Cyber Stakes

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The office of the World Sports Exchange, one of the companies targeted by the Justice Department, is on the third floor. It manages the oldest Internet sports betting Website in Antigua and the one Shabber uses. The operation, which receives millions of dollars per year in bets, is run from one sterile, white, 20-by-40-foot room. It includes 15 computer screens on card tables, several phones, and a printer. Employees track sporting events on two TV sets. The walls are decorated with pennants from professional sports teams and a calendar featuring the smiling face of Lester Bird, Antigua's prime minister and a champion of Internet wagering. Bird's government has collected a $75,000 license fee from each sports betting site on the island and $100,000 from each virtual casino. This may explain his enthusiasm.

Steve Schillinger, age 45, is a partner in Sports Exchange and a fugitive from American justice. Rather than face criminal charges, he has decided to stay in Antigua and run the business. Co-owner Jay Cohen recently returned to New York to fight the government's accusations. Before coming to the island, Schillinger was a trader on the Pacific Stock Exchange in San Francisco. There he put on a tie each day. Now he is dressed in shorts, T-shirt, and flip-flops and wears his graying ponytail under a baseball cap. He used to scream out orders; now he works in relative quiet with only the clicking sound of computer keys.

Schillinger and his partner Cohen, another former stock trader and San Francisco sports fanatic, founded the Sports Exchange in October 1996. In less than two years, they have signed up 4000 players, 2000 of whom bet at least once per week, Schillinger says. Hundreds of people make daily wagers. The company has customers from the United States, including many from South Florida. Most wagers are between $10 and $100, although Schillinger accepts bets as high as $5000. Almost all bets are taken over the Net, though the company also has an 800 number.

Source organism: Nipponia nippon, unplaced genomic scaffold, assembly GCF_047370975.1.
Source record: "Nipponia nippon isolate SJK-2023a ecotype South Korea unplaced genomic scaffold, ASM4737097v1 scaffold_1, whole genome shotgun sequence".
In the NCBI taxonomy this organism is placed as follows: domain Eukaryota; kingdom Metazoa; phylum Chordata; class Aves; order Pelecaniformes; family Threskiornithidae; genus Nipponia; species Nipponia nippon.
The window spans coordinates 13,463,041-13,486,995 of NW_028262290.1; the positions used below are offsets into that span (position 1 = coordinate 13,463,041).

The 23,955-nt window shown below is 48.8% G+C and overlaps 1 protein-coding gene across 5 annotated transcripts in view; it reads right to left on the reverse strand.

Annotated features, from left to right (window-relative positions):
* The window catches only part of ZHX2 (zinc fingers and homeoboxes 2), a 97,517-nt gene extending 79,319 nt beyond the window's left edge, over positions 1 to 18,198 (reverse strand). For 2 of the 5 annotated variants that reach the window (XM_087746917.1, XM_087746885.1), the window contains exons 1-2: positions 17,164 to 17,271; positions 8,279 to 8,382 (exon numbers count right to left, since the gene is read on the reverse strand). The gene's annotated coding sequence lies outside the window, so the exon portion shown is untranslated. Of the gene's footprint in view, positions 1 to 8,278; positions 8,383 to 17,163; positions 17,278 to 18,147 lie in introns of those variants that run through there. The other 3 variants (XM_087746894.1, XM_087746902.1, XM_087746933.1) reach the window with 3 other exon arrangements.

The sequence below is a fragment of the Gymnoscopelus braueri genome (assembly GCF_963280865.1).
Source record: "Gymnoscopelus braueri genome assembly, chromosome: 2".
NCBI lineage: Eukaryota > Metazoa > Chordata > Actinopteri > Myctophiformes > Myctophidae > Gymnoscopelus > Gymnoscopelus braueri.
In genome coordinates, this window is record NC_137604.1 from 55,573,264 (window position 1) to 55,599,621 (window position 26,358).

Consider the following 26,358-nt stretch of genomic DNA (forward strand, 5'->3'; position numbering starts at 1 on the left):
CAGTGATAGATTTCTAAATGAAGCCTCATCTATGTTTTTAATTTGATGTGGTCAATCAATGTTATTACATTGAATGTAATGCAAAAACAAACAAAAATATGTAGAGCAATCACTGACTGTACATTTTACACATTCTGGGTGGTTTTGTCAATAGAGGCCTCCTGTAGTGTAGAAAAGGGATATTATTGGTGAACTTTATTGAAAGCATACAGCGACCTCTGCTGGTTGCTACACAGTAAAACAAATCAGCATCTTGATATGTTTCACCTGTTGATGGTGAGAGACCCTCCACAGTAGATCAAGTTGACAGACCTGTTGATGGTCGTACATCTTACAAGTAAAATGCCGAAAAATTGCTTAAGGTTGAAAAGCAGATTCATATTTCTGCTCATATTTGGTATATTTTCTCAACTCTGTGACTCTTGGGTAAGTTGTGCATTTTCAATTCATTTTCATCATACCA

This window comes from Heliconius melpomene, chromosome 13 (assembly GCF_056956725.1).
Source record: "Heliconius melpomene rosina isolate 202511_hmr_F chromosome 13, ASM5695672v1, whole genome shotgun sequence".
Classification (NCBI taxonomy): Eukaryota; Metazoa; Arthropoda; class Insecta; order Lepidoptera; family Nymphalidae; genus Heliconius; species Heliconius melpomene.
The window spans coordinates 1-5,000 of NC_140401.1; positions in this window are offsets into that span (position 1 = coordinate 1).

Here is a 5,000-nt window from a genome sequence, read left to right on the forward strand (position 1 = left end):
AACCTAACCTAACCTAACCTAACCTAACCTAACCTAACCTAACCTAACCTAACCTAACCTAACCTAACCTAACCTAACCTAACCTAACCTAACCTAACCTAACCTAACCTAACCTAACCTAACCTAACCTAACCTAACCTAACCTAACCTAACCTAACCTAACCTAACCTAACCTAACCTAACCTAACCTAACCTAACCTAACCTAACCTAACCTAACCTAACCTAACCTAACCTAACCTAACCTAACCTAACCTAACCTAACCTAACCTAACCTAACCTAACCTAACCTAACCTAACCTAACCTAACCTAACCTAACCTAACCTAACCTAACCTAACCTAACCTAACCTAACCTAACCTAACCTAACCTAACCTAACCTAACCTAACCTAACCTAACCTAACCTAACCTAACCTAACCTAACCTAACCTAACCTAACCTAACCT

It is early evening. The second game of the NBA finals and several Major League Baseball contests are about to begin. The odds have been posted on the Sports Exchange Website and bets are pouring in. All players have made deposits with the company via wire transfers or cashier's checks before game time. They can participate only as long as they keep money in their accounts. Each wager causes a computer to emit a sound, much like a piano note. A description of the wager, the amount, and the bettor's code name pop up on the screen. Sometimes so many e-mails arrive concurrently that the sound is like a piano riff. Schillinger says the business averages 15 to 20 bets per minute as tip-off and the first pitch approach. "You should hear this place a half-hour before NFL games start on Sunday," he says. "Then it gets really crazy."

Schillinger insists his legal problems are the result of prosecutors' hypocrisy. "This is the government going after us when the states themselves are ripping off people on lottery bets," he says. "You have no real chance of winning the lottery, whereas with us you have a decent chance. We pay back about 97 percent of all the money bet. So who's ripping off whom? Also, we don't go out breaking anybody's arm because they didn't pay. We're much less trouble than a bookie.

"Some people just like to bet," he says. "They always have and they always will. Trying to stop them won't do any good. It's better to regulate it and tax it. I'd gladly pay more taxes if I could operate in the States."

The three Miami-Dade men charged on the same day as Schillinger are David Budin, age 65, and his son Steven Budin, age 27, both of North Miami Beach; and Sandy Becher, age 30, of Aventura. They operated SDB Global, a Miami company that until recently advertised a sports betting Website registered in Costa Rica. None of the men would agree to be interviewed for this article. But public records reveal some details of their lifestyles.

David Budin is a businessman and gambler who was a director of two businesses that went bankrupt in the early '80s, public records show. A third business that he directed closed in 1995. Today Budin owns a 28th-floor penthouse at the posh Terraces of Turnberry. He drives a 1989 Mercedes 560 SEC.

And Budin, it seems, is a lucky bettor. On the last day of the horseracing season at Hialeah Race Track in March 1987, Budin picked eight of ten winners and raked in a jackpot, after taxes, of $173,167 on a $2 bet, according to the Miami Herald. And then something strange happened. Four stacks of cash totaling $20,000, part of Budin's winnings, disappeared from a counting room. Only Budin, a friend of his, and track officials were in the room, the Herald reported. Everyone denied taking the money. Budin left the track with the remaining $153,000 stuffed into a typewriter case. It is unclear how the dispute was resolved.

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John Lantigua